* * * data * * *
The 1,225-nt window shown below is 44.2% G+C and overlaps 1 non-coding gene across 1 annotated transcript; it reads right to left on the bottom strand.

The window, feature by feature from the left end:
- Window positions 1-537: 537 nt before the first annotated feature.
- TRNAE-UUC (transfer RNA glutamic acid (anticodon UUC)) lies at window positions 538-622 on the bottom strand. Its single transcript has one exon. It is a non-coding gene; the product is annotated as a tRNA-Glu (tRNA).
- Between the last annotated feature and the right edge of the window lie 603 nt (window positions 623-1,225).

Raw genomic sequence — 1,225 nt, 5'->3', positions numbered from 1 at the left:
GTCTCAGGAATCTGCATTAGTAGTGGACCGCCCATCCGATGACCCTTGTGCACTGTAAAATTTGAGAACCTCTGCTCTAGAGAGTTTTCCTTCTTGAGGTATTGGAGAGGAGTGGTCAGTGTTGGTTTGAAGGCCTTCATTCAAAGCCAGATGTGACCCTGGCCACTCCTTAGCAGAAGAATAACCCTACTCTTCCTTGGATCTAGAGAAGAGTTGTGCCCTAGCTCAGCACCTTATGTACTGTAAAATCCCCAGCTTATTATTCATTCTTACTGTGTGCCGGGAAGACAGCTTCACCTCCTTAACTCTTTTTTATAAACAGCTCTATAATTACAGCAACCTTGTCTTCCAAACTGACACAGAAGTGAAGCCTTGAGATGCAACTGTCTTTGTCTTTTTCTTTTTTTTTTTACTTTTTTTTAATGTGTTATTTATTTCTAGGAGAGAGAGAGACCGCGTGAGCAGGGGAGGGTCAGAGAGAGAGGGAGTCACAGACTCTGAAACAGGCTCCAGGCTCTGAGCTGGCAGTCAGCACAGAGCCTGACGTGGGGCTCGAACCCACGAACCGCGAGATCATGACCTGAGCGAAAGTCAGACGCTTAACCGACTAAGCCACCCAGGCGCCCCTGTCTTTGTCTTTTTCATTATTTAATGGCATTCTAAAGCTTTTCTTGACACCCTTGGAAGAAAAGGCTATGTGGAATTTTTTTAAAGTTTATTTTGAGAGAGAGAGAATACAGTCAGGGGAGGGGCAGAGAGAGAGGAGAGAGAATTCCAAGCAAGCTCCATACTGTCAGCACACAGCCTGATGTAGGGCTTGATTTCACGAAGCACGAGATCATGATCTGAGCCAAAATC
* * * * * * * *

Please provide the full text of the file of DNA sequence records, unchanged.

The 1,225-nt window shown below is 44.2% G+C and overlaps 1 non-coding gene across 1 annotated transcript; it reads right to left on the bottom strand.

The window, feature by feature from the left end:
- Window positions 1-537: 537 nt before the first annotated feature.
- TRNAE-UUC (transfer RNA glutamic acid (anticodon UUC)) lies at window positions 538-622 on the bottom strand. Its single transcript has one exon. It is a non-coding gene; the product is annotated as a tRNA-Glu (tRNA).
- Between the last annotated feature and the right edge of the window lie 603 nt (window positions 623-1,225).

Raw genomic sequence — 1,225 nt, 5'->3', positions numbered from 1 at the left:
GTCTCAGGAATCTGCATTAGTAGTGGACCGCCCATCCGATGACCCTTGTGCACTGTAAAATTTGAGAACCTCTGCTCTAGAGAGTTTTCCTTCTTGAGGTATTGGAGAGGAGTGGTCAGTGTTGGTTTGAAGGCCTTCATTCAAAGCCAGATGTGACCCTGGCCACTCCTTAGCAGAAGAATAACCCTACTCTTCCTTGGATCTAGAGAAGAGTTGTGCCCTAGCTCAGCACCTTATGTACTGTAAAATCCCCAGCTTATTATTCATTCTTACTGTGTGCCGGGAAGACAGCTTCACCTCCTTAACTCTTTTTTATAAACAGCTCTATAATTACAGCAACCTTGTCTTCCAAACTGACACAGAAGTGAAGCCTTGAGATGCAACTGTCTTTGTCTTTTTCTTTTTTTTTTTACTTTTTTTTAATGTGTTATTTATTTCTAGGAGAGAGAGAGACCGCGTGAGCAGGGGAGGGTCAGAGAGAGAGGGAGTCACAGACTCTGAAACAGGCTCCAGGCTCTGAGCTGGCAGTCAGCACAGAGCCTGACGTGGGGCTCGAACCCACGAACCGCGAGATCATGACCTGAGCGAAAGTCAGACGCTTAACCGACTAAGCCACCCAGGCGCCCCTGTCTTTGTCTTTTTCATTATTTAATGGCATTCTAAAGCTTTTCTTGACACCCTTGGAAGAAAAGGCTATGTGGAATTTTTTTAAAGTTTATTTTGAGAGAGAGAGAATACAGTCAGGGGAGGGGCAGAGAGAGAGGAGAGAGAATTCCAAGCAAGCTCCATACTGTCAGCACACAGCCTGATGTAGGGCTTGATTTCACGAAGCACGAGATCATGATCTGAGCCAAAATC